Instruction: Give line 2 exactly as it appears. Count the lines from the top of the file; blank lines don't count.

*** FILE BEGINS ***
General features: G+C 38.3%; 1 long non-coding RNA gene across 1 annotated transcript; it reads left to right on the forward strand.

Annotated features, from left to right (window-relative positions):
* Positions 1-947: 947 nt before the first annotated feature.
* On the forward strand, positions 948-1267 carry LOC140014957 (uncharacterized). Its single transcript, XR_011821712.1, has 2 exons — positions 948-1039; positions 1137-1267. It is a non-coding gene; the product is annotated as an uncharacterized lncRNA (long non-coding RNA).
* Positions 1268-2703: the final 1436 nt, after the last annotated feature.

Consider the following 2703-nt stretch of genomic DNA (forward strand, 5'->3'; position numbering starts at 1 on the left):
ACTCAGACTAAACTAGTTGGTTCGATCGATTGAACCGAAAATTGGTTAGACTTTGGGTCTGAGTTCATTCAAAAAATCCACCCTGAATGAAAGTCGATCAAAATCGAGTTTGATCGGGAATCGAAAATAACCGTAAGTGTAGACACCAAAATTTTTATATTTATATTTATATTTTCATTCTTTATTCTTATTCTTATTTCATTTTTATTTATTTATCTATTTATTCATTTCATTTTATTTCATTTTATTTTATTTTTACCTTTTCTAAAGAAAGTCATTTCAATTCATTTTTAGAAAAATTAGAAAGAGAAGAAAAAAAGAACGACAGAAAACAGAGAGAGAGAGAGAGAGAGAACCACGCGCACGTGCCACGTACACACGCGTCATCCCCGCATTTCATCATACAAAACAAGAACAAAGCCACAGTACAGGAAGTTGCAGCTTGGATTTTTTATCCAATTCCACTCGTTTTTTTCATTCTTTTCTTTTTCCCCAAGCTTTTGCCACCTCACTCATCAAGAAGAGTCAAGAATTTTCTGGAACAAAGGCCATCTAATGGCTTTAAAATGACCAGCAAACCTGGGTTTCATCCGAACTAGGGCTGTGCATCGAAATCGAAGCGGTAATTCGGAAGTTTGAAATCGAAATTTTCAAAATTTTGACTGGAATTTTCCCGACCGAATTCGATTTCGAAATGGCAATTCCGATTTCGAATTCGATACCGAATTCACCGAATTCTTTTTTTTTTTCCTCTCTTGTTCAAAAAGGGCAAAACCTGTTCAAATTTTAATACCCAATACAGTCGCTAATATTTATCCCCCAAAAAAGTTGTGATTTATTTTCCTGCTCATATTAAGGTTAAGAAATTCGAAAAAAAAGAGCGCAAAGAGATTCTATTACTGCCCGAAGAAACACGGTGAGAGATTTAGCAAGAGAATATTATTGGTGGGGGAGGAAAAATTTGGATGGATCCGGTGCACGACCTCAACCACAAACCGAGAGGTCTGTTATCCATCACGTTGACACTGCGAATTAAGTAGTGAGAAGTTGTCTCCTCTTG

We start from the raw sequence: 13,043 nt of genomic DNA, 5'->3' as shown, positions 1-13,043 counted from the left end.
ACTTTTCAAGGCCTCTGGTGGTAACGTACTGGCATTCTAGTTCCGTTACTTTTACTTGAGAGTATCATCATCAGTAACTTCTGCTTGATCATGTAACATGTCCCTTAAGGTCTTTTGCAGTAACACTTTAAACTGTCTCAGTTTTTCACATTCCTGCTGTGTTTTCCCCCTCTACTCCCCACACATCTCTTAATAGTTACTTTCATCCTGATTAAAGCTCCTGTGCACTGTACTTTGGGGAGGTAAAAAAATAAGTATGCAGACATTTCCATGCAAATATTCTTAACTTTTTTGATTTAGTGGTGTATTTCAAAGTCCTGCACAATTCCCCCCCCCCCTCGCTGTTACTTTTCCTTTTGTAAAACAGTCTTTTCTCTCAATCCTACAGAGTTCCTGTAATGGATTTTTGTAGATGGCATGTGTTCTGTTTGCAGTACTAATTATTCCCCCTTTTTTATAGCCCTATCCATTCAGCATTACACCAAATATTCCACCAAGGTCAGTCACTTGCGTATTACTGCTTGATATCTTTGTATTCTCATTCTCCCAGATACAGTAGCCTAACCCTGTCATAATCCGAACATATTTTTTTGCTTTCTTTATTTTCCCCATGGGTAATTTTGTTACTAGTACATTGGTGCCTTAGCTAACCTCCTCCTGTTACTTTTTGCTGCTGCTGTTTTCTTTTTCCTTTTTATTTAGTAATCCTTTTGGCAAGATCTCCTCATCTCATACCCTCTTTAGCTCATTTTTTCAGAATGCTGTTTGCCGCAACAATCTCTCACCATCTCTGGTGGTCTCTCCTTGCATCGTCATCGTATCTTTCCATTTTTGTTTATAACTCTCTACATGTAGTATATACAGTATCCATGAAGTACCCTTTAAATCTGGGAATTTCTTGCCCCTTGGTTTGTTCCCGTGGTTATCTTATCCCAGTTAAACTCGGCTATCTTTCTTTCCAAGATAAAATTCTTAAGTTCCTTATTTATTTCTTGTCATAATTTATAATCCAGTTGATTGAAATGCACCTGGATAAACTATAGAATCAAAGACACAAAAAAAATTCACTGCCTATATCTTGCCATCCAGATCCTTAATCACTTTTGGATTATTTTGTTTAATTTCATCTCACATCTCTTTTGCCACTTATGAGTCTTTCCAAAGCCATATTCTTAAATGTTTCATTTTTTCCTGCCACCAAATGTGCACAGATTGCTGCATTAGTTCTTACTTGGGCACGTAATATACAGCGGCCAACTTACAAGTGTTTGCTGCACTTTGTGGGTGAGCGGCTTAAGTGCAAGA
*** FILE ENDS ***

Annotated features, from left to right (window-relative positions):